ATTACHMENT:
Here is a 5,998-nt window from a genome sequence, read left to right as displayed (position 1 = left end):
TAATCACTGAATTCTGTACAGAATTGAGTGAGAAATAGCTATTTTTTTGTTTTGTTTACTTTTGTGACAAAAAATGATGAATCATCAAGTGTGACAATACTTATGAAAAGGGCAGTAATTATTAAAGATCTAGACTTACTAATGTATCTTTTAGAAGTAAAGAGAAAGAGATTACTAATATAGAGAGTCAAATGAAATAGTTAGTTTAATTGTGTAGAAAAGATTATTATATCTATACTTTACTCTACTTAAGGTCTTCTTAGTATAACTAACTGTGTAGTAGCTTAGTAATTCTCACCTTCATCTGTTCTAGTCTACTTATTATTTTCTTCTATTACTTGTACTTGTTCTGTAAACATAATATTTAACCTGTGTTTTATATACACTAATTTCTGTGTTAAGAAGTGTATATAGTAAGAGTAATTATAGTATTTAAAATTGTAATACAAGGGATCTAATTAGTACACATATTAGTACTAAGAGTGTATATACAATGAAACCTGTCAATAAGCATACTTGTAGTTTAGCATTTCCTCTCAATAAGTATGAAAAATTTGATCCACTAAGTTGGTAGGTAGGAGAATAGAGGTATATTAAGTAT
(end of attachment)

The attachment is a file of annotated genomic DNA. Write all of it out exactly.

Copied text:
Here is a 5,998-nt window from a genome sequence, read left to right as displayed (position 1 = left end):
TAATCACTGAATTCTGTACAGAATTGAGTGAGAAATAGCTATTTTTTTGTTTTGTTTACTTTTGTGACAAAAAATGATGAATCATCAAGTGTGACAATACTTATGAAAAGGGCAGTAATTATTAAAGATCTAGACTTACTAATGTATCTTTTAGAAGTAAAGAGAAAGAGATTACTAATATAGAGAGTCAAATGAAATAGTTAGTTTAATTGTGTAGAAAAGATTATTATATCTATACTTTACTCTACTTAAGGTCTTCTTAGTATAACTAACTGTGTAGTAGCTTAGTAATTCTCACCTTCATCTGTTCTAGTCTACTTATTATTTTCTTCTATTACTTGTACTTGTTCTGTAAACATAATATTTAACCTGTGTTTTATATACACTAATTTCTGTGTTAAGAAGTGTATATAGTAAGAGTAATTATAGTATTTAAAATTGTAATACAAGGGATCTAATTAGTACACATATTAGTACTAAGAGTGTATATACAATGAAACCTGTCAATAAGCATACTTGTAGTTTAGCATTTCCTCTCAATAAGTATGAAAAATTTGATCCACTAAGTTGGTAGGTAGGAGAATAGAGGTATATTAAGTAT